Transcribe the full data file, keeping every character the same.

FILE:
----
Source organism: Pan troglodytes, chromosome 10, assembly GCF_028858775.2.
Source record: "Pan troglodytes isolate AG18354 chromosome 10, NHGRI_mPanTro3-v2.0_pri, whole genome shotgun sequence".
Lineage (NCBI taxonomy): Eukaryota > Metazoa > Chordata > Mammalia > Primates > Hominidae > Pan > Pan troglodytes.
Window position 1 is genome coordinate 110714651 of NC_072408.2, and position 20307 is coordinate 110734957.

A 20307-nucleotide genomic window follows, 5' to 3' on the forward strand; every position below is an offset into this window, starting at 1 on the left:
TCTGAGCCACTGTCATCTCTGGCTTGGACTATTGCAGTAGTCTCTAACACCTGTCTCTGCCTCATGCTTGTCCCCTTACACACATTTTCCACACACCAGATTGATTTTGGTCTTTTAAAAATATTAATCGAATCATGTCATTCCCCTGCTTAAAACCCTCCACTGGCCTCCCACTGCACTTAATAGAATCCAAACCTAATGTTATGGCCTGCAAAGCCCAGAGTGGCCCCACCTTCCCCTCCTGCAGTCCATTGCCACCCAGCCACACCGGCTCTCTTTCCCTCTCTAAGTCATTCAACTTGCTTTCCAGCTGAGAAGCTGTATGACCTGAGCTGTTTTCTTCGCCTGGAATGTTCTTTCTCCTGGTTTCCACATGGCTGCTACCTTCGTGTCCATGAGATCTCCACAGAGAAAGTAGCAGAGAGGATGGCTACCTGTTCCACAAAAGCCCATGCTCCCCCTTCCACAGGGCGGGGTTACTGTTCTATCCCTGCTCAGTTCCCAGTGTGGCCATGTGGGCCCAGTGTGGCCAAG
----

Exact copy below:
Source organism: Pan troglodytes, chromosome 10, assembly GCF_028858775.2.
Source record: "Pan troglodytes isolate AG18354 chromosome 10, NHGRI_mPanTro3-v2.0_pri, whole genome shotgun sequence".
Lineage (NCBI taxonomy): Eukaryota > Metazoa > Chordata > Mammalia > Primates > Hominidae > Pan > Pan troglodytes.
Window position 1 is genome coordinate 110714651 of NC_072408.2, and position 20307 is coordinate 110734957.

A 20307-nucleotide genomic window follows, 5' to 3' on the forward strand; every position below is an offset into this window, starting at 1 on the left:
TCTGAGCCACTGTCATCTCTGGCTTGGACTATTGCAGTAGTCTCTAACACCTGTCTCTGCCTCATGCTTGTCCCCTTACACACATTTTCCACACACCAGATTGATTTTGGTCTTTTAAAAATATTAATCGAATCATGTCATTCCCCTGCTTAAAACCCTCCACTGGCCTCCCACTGCACTTAATAGAATCCAAACCTAATGTTATGGCCTGCAAAGCCCAGAGTGGCCCCACCTTCCCCTCCTGCAGTCCATTGCCACCCAGCCACACCGGCTCTCTTTCCCTCTCTAAGTCATTCAACTTGCTTTCCAGCTGAGAAGCTGTATGACCTGAGCTGTTTTCTTCGCCTGGAATGTTCTTTCTCCTGGTTTCCACATGGCTGCTACCTTCGTGTCCATGAGATCTCCACAGAGAAAGTAGCAGAGAGGATGGCTACCTGTTCCACAAAAGCCCATGCTCCCCCTTCCACAGGGCGGGGTTACTGTTCTATCCCTGCTCAGTTCCCAGTGTGGCCATGTGGGCCCAGTGTGGCCAAG